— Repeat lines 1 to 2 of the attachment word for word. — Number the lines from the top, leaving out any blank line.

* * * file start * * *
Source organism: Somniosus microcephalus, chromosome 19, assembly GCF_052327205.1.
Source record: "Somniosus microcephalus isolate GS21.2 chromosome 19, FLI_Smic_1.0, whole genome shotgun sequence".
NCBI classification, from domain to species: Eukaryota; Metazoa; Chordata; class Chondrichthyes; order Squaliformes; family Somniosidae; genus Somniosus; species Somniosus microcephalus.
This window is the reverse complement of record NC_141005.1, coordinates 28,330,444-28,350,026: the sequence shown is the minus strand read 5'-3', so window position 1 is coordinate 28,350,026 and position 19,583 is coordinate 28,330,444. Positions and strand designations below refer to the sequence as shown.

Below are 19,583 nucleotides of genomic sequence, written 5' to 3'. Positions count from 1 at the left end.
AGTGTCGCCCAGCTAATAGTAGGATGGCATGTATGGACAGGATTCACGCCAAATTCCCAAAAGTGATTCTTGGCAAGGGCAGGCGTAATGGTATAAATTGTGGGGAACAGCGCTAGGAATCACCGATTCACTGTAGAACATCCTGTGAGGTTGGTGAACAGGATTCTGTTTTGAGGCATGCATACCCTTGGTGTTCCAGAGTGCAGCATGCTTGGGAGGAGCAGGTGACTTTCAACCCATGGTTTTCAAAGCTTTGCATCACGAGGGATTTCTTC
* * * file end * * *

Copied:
Source organism: Somniosus microcephalus, chromosome 19, assembly GCF_052327205.1.
Source record: "Somniosus microcephalus isolate GS21.2 chromosome 19, FLI_Smic_1.0, whole genome shotgun sequence".